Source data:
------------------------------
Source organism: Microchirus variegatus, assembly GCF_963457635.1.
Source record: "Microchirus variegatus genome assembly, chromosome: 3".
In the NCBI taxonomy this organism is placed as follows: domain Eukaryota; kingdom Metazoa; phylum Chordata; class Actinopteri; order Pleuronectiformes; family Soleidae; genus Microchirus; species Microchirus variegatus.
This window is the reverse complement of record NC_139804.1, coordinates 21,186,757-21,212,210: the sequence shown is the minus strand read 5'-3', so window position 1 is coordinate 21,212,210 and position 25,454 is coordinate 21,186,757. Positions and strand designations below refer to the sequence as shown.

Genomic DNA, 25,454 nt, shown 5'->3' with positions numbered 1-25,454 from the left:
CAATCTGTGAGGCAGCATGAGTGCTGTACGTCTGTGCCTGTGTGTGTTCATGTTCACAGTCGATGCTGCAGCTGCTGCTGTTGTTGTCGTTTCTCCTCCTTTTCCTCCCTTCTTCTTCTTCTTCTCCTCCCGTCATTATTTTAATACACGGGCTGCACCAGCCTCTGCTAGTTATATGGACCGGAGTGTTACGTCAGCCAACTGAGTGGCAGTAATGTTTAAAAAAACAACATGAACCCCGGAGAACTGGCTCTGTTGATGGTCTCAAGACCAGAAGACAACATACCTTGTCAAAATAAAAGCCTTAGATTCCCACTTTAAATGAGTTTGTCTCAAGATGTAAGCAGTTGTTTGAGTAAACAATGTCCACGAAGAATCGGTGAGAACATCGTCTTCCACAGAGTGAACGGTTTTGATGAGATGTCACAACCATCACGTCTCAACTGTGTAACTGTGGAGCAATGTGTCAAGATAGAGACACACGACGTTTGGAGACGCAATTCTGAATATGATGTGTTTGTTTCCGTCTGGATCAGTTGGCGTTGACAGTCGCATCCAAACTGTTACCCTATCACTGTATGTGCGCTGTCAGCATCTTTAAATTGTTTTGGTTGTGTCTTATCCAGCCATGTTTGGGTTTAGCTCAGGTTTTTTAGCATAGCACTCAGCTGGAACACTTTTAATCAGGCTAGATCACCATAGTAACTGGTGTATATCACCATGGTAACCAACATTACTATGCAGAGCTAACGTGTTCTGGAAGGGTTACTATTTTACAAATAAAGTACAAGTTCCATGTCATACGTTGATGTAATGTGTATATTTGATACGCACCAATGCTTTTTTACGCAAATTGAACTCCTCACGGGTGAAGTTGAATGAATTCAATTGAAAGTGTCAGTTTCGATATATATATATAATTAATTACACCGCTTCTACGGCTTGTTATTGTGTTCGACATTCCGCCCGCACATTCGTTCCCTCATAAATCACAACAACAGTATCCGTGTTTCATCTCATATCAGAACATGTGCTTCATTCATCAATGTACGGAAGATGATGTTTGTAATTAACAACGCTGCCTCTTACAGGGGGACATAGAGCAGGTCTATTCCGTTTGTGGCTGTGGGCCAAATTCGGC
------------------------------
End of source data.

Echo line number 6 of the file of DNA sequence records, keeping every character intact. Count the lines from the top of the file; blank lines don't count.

CAATCTGTGAGGCAGCATGAGTGCTGTACGTCTGTGCCTGTGTGTGTTCATGTTCACAGTCGATGCTGCAGCTGCTGCTGTTGTTGTCGTTTCTCCTCCTTTTCCTCCCTTCTTCTTCTTCTTCTCCTCCCGTCATTATTTTAATACACGGGCTGCACCAGCCTCTGCTAGTTATATGGACCGGAGTGTTACGTCAGCCAACTGAGTGGCAGTAATGTTTAAAAAAACAACATGAACCCCGGAGAACTGGCTCTGTTGATGGTCTCAAGACCAGAAGACAACATACCTTGTCAAAATAAAAGCCTTAGATTCCCACTTTAAATGAGTTTGTCTCAAGATGTAAGCAGTTGTTTGAGTAAACAATGTCCACGAAGAATCGGTGAGAACATCGTCTTCCACAGAGTGAACGGTTTTGATGAGATGTCACAACCATCACGTCTCAACTGTGTAACTGTGGAGCAATGTGTCAAGATAGAGACACACGACGTTTGGAGACGCAATTCTGAATATGATGTGTTTGTTTCCGTCTGGATCAGTTGGCGTTGACAGTCGCATCCAAACTGTTACCCTATCACTGTATGTGCGCTGTCAGCATCTTTAAATTGTTTTGGTTGTGTCTTATCCAGCCATGTTTGGGTTTAGCTCAGGTTTTTTAGCATAGCACTCAGCTGGAACACTTTTAATCAGGCTAGATCACCATAGTAACTGGTGTATATCACCATGGTAACCAACATTACTATGCAGAGCTAACGTGTTCTGGAAGGGTTACTATTTTACAAATAAAGTACAAGTTCCATGTCATACGTTGATGTAATGTGTATATTTGATACGCACCAATGCTTTTTTACGCAAATTGAACTCCTCACGGGTGAAGTTGAATGAATTCAATTGAAAGTGTCAGTTTCGATATATATATATAATTAATTACACCGCTTCTACGGCTTGTTATTGTGTTCGACATTCCGCCCGCACATTCGTTCCCTCATAAATCACAACAACAGTATCCGTGTTTCATCTCATATCAGAACATGTGCTTCATTCATCAATGTACGGAAGATGATGTTTGTAATTAACAACGCTGCCTCTTACAGGGGGACATAGAGCAGGTCTATTCCGTTTGTGGCTGTGGGCCAAATTCGGC